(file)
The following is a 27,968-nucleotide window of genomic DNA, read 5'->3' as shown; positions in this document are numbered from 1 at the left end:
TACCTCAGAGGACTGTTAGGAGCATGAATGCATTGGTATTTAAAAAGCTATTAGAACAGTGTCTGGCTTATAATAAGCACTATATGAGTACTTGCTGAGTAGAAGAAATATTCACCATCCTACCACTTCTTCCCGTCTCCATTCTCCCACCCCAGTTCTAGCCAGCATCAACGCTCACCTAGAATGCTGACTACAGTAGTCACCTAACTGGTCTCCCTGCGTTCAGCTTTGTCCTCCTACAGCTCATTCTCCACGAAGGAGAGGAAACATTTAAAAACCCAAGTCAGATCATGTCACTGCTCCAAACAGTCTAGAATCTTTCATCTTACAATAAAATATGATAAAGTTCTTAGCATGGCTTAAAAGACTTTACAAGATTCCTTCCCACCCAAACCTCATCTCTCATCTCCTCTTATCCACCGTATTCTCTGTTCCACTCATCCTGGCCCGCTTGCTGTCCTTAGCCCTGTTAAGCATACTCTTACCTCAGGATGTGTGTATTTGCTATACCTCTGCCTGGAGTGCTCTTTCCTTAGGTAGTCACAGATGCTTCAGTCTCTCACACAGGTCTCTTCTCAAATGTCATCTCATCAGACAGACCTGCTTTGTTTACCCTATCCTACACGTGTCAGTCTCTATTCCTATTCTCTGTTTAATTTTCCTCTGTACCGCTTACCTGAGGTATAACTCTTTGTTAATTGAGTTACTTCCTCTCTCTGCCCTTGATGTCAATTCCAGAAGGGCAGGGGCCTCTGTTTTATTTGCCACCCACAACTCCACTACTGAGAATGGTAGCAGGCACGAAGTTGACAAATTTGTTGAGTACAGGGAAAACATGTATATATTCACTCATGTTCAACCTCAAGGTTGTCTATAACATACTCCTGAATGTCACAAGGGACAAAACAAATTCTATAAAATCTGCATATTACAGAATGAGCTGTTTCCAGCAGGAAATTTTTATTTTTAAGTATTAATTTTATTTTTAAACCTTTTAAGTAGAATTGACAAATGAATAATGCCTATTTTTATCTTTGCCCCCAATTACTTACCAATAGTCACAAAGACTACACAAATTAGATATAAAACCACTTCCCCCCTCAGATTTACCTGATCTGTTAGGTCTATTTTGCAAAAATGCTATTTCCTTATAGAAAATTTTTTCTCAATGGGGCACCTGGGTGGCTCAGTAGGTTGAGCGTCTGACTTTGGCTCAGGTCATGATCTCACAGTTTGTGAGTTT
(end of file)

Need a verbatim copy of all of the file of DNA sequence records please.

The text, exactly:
The following is a 27,968-nucleotide window of genomic DNA, read 5'->3' as shown; positions in this document are numbered from 1 at the left end:
TACCTCAGAGGACTGTTAGGAGCATGAATGCATTGGTATTTAAAAAGCTATTAGAACAGTGTCTGGCTTATAATAAGCACTATATGAGTACTTGCTGAGTAGAAGAAATATTCACCATCCTACCACTTCTTCCCGTCTCCATTCTCCCACCCCAGTTCTAGCCAGCATCAACGCTCACCTAGAATGCTGACTACAGTAGTCACCTAACTGGTCTCCCTGCGTTCAGCTTTGTCCTCCTACAGCTCATTCTCCACGAAGGAGAGGAAACATTTAAAAACCCAAGTCAGATCATGTCACTGCTCCAAACAGTCTAGAATCTTTCATCTTACAATAAAATATGATAAAGTTCTTAGCATGGCTTAAAAGACTTTACAAGATTCCTTCCCACCCAAACCTCATCTCTCATCTCCTCTTATCCACCGTATTCTCTGTTCCACTCATCCTGGCCCGCTTGCTGTCCTTAGCCCTGTTAAGCATACTCTTACCTCAGGATGTGTGTATTTGCTATACCTCTGCCTGGAGTGCTCTTTCCTTAGGTAGTCACAGATGCTTCAGTCTCTCACACAGGTCTCTTCTCAAATGTCATCTCATCAGACAGACCTGCTTTGTTTACCCTATCCTACACGTGTCAGTCTCTATTCCTATTCTCTGTTTAATTTTCCTCTGTACCGCTTACCTGAGGTATAACTCTTTGTTAATTGAGTTACTTCCTCTCTCTGCCCTTGATGTCAATTCCAGAAGGGCAGGGGCCTCTGTTTTATTTGCCACCCACAACTCCACTACTGAGAATGGTAGCAGGCACGAAGTTGACAAATTTGTTGAGTACAGGGAAAACATGTATATATTCACTCATGTTCAACCTCAAGGTTGTCTATAACATACTCCTGAATGTCACAAGGGACAAAACAAATTCTATAAAATCTGCATATTACAGAATGAGCTGTTTCCAGCAGGAAATTTTTATTTTTAAGTATTAATTTTATTTTTAAACCTTTTAAGTAGAATTGACAAATGAATAATGCCTATTTTTATCTTTGCCCCCAATTACTTACCAATAGTCACAAAGACTACACAAATTAGATATAAAACCACTTCCCCCCTCAGATTTACCTGATCTGTTAGGTCTATTTTGCAAAAATGCTATTTCCTTATAGAAAATTTTTTCTCAATGGGGCACCTGGGTGGCTCAGTAGGTTGAGCGTCTGACTTTGGCTCAGGTCATGATCTCACAGTTTGTGAGTTT